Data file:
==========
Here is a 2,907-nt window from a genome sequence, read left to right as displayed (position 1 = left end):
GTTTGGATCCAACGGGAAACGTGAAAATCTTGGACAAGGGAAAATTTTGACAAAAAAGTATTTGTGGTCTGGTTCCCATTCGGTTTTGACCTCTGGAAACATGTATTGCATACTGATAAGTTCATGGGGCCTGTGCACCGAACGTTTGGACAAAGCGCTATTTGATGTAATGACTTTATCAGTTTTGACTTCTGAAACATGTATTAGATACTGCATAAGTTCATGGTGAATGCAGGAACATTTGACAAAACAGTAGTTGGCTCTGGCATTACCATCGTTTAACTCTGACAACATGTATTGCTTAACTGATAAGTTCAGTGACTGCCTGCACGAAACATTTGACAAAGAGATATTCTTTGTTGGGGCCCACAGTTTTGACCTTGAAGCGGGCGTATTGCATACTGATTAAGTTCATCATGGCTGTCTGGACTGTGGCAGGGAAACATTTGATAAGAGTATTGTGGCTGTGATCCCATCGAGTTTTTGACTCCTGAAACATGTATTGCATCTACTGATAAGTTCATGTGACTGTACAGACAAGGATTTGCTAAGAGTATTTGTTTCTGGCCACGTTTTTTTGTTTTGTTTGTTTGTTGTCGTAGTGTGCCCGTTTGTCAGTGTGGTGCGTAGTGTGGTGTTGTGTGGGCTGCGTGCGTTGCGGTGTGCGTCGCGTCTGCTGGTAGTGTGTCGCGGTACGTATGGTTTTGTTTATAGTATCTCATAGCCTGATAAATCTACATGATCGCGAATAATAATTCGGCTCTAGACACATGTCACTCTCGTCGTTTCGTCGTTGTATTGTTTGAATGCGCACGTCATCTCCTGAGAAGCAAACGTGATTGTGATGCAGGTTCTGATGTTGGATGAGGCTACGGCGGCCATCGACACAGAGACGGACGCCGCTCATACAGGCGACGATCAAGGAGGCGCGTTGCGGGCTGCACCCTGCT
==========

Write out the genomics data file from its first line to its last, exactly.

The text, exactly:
Here is a 2,907-nt window from a genome sequence, read left to right as displayed (position 1 = left end):
GTTTGGATCCAACGGGAAACGTGAAAATCTTGGACAAGGGAAAATTTTGACAAAAAAGTATTTGTGGTCTGGTTCCCATTCGGTTTTGACCTCTGGAAACATGTATTGCATACTGATAAGTTCATGGGGCCTGTGCACCGAACGTTTGGACAAAGCGCTATTTGATGTAATGACTTTATCAGTTTTGACTTCTGAAACATGTATTAGATACTGCATAAGTTCATGGTGAATGCAGGAACATTTGACAAAACAGTAGTTGGCTCTGGCATTACCATCGTTTAACTCTGACAACATGTATTGCTTAACTGATAAGTTCAGTGACTGCCTGCACGAAACATTTGACAAAGAGATATTCTTTGTTGGGGCCCACAGTTTTGACCTTGAAGCGGGCGTATTGCATACTGATTAAGTTCATCATGGCTGTCTGGACTGTGGCAGGGAAACATTTGATAAGAGTATTGTGGCTGTGATCCCATCGAGTTTTTGACTCCTGAAACATGTATTGCATCTACTGATAAGTTCATGTGACTGTACAGACAAGGATTTGCTAAGAGTATTTGTTTCTGGCCACGTTTTTTTGTTTTGTTTGTTTGTTGTCGTAGTGTGCCCGTTTGTCAGTGTGGTGCGTAGTGTGGTGTTGTGTGGGCTGCGTGCGTTGCGGTGTGCGTCGCGTCTGCTGGTAGTGTGTCGCGGTACGTATGGTTTTGTTTATAGTATCTCATAGCCTGATAAATCTACATGATCGCGAATAATAATTCGGCTCTAGACACATGTCACTCTCGTCGTTTCGTCGTTGTATTGTTTGAATGCGCACGTCATCTCCTGAGAAGCAAACGTGATTGTGATGCAGGTTCTGATGTTGGATGAGGCTACGGCGGCCATCGACACAGAGACGGACGCCGCTCATACAGGCGACGATCAAGGAGGCGCGTTGCGGGCTGCACCCTGCT